n_range=[2 ** k for k in range(20)],
kernels=[f, array_for, array_map, fromiter,
vectorize, vectorize_without_init],
xlabel="len(x)",
)
This is kind of overkill but let"s give it a go. First lets use statsmodel to find out what the pvalues should be
import pandas as pd
import numpy as np
from sklearn import datasets, linear_model
from sklearn.linear_model import LinearRegression
import statsmodels.api as sm
from scipy import stats
diabetes = datasets.load_diabetes()
X = diabetes.data
y = diabetes.target
X2 = sm.add_constant(X)
est = sm.OLS(y, X2)
est2 = est.fit()
print(est2.summary())
and we get
OLS Regression Results
==============================================================================
Dep. Variable: y Rsquared: 0.518
Model: OLS Adj. Rsquared: 0.507
Method: Least Squares Fstatistic: 46.27
Date: Wed, 08 Mar 2017 Prob (Fstatistic): 3.83e62
Time: 10:08:24 LogLikelihood: 2386.0
No. Observations: 442 AIC: 4794.
Df Residuals: 431 BIC: 4839.
Df Model: 10
Covariance Type: nonrobust
==============================================================================
coef std err t P>t [0.025 0.975]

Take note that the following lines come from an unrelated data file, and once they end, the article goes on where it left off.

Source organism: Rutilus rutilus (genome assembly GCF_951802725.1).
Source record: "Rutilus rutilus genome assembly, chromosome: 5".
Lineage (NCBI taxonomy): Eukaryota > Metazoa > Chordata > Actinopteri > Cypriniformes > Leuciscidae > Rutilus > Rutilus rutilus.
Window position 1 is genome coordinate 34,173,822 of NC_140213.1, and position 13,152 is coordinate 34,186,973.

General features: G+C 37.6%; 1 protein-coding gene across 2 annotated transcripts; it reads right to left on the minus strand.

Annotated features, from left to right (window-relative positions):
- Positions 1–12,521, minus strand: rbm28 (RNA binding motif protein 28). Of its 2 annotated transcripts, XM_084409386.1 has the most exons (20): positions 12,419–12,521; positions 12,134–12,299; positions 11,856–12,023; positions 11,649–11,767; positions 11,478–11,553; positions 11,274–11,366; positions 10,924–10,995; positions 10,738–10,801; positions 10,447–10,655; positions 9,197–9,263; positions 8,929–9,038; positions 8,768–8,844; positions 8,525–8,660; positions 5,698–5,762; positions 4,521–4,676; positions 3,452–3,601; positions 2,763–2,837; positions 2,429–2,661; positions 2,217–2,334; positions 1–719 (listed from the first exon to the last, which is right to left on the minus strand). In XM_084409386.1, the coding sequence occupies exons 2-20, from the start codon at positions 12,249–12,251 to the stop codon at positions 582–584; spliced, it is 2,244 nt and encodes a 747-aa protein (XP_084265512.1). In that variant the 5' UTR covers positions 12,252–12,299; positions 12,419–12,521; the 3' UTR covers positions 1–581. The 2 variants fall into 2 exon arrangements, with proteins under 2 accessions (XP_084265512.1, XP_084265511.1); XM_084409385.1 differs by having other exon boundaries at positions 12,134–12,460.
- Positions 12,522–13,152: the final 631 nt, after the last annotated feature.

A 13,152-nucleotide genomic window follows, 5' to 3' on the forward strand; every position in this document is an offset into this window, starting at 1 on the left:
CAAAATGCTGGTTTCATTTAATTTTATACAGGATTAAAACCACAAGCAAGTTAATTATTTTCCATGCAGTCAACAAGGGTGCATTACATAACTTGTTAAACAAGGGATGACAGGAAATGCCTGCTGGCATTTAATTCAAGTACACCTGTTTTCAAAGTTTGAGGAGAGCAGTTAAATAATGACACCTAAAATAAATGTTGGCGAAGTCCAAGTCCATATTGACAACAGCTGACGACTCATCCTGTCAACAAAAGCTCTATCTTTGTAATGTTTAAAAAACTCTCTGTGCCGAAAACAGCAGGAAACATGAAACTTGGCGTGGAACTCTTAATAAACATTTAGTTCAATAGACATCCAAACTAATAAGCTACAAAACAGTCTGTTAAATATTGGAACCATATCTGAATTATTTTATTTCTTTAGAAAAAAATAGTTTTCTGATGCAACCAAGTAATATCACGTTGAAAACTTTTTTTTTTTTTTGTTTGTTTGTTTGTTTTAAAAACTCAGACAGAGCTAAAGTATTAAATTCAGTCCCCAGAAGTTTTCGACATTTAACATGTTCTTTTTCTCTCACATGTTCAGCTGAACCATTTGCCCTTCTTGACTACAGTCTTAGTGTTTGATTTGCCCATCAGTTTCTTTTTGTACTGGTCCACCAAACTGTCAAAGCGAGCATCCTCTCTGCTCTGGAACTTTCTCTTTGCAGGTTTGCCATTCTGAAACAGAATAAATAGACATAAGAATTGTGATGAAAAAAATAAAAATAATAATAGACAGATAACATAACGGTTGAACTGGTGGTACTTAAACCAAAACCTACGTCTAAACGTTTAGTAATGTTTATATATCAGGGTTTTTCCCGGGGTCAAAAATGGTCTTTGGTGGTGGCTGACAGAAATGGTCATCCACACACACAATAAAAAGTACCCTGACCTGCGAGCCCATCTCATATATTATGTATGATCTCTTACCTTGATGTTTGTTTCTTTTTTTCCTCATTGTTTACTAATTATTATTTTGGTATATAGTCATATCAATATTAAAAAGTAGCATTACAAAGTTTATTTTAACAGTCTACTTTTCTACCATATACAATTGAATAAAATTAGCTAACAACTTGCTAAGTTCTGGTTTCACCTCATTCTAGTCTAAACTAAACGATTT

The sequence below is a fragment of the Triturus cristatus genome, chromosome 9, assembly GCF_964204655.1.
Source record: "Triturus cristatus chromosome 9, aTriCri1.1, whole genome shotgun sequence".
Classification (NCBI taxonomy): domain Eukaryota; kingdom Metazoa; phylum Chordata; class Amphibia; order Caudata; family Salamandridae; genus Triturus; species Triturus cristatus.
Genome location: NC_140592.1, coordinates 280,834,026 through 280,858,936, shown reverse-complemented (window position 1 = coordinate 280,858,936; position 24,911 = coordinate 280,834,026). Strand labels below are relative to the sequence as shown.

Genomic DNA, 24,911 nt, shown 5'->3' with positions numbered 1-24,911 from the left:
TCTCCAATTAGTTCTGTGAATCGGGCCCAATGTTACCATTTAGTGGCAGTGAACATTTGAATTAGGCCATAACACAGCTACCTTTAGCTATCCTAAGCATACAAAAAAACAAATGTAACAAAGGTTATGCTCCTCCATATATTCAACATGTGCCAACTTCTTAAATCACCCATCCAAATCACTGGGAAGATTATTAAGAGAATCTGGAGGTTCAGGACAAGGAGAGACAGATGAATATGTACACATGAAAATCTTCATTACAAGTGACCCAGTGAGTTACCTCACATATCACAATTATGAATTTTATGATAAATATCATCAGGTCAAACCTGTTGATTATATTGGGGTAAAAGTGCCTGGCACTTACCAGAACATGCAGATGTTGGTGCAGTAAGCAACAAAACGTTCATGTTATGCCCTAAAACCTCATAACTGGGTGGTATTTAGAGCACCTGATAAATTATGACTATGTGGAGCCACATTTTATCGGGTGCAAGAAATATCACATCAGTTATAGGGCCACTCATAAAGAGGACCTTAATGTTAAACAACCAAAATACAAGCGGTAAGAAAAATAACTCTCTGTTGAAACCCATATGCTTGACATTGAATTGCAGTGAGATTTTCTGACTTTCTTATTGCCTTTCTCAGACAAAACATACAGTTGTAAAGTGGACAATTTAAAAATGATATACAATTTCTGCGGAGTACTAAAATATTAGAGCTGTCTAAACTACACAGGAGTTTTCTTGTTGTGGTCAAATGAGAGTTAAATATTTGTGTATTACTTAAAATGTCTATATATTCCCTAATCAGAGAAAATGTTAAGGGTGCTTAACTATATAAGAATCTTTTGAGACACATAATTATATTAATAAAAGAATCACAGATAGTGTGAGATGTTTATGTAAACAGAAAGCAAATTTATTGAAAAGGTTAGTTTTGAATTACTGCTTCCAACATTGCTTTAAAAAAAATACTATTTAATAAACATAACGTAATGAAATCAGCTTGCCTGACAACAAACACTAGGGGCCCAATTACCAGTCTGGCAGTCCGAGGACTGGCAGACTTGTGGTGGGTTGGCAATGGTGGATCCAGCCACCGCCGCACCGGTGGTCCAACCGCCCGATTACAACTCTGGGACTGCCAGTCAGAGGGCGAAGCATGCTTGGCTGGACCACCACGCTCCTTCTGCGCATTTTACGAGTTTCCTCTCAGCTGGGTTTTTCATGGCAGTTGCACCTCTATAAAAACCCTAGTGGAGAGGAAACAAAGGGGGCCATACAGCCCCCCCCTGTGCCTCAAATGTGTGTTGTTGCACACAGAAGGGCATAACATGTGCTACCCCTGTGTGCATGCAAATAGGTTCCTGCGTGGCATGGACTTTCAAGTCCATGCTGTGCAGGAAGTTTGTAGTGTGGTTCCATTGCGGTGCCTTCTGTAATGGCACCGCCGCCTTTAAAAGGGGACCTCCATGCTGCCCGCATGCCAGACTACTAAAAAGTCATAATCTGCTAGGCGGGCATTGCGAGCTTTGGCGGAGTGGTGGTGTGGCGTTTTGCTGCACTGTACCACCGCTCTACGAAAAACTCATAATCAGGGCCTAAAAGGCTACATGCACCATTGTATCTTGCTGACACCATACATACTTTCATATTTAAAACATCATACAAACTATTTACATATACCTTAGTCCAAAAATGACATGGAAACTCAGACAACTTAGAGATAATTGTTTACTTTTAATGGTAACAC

const 152.1335 2.576 59.061 0.000 147.071 157.196
x1 10.0122 59.749 0.168 0.867 127.448 107.424
x2 239.8191 61.222 3.917 0.000 360.151 119.488
x3 519.8398 66.534 7.813 0.000 389.069 650.610
x4 324.3904 65.422 4.958 0.000 195.805 452.976
x5 792.1842 416.684 1.901 0.058 1611.169 26.801
x6 476.7458 339.035 1.406 0.160 189.621 1143.113
x7 101.0446 212.533 0.475 0.635 316.685 518.774
x8 177.0642 161.476 1.097 0.273 140.313 494.442
x9 751.2793 171.902 4.370 0.000 413.409 1089.150
x10 67.6254 65.984 1.025 0.306 62.065 197.316
==============================================================================
Omnibus: 1.506 DurbinWatson: 2.029
Prob(Omnibus): 0.471 JarqueBera (JB): 1.404
Skew: 0.017 Prob(JB): 0.496
Kurtosis: 2.726 Cond. No. 227.
==============================================================================
Ok, let"s reproduce this. It is kind of overkill as we are almost reproducing a linear regression analysis using Matrix Algebra. But what the heck.
lm = LinearRegression()
lm.fit(X,y)
params = np.append(lm.intercept_,lm.coef_)
predictions = lm.predict(X)
newX = pd.DataFrame({"Constant":np.ones(len(X))}).join(pd.DataFrame(X))
MSE = (sum((ypredictions)**2))/(len(newX)len(newX.columns))
# Note if you don"t want to use a DataFrame replace the two lines above with
# newX = np.append(np.ones((len(X),1)), X, axis=1)
# MSE = (sum((ypredictions)**2))/(len(newX)len(newX[0]))
var_b = MSE*(np.linalg.inv(np.dot(newX.T,newX)).diagonal())
sd_b = np.sqrt(var_b)
ts_b = params/ sd_b
p_values =[2*(1stats.t.cdf(np.abs(i),(len(newX)len(newX[0])))) for i in ts_b]
sd_b = np.round(sd_b,3)
ts_b = np.round(ts_b,3)